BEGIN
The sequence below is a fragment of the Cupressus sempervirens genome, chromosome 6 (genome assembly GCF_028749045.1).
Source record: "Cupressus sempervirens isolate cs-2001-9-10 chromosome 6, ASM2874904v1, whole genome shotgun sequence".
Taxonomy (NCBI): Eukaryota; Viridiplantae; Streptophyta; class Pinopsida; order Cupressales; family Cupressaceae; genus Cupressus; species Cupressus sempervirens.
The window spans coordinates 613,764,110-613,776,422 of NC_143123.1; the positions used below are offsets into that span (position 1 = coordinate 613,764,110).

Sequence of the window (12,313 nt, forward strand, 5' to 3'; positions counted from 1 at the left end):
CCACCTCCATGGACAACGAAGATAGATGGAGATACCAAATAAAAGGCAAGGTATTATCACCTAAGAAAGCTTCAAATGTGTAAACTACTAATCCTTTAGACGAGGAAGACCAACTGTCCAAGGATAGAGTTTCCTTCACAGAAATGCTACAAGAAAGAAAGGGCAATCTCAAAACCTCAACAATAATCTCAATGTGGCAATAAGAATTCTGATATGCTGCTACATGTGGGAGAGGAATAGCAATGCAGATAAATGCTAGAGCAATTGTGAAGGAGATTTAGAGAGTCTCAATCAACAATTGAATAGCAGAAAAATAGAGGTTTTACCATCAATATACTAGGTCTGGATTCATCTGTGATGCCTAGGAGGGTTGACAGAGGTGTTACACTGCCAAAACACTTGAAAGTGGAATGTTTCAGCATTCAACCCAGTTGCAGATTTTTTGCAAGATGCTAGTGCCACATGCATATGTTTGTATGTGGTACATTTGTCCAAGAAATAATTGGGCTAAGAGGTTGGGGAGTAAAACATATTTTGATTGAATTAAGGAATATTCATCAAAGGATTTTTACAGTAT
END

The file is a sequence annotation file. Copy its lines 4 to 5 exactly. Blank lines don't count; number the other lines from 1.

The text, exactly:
The window spans coordinates 613,764,110-613,776,422 of NC_143123.1; the positions used below are offsets into that span (position 1 = coordinate 613,764,110).

Sequence of the window (12,313 nt, forward strand, 5' to 3'; positions counted from 1 at the left end):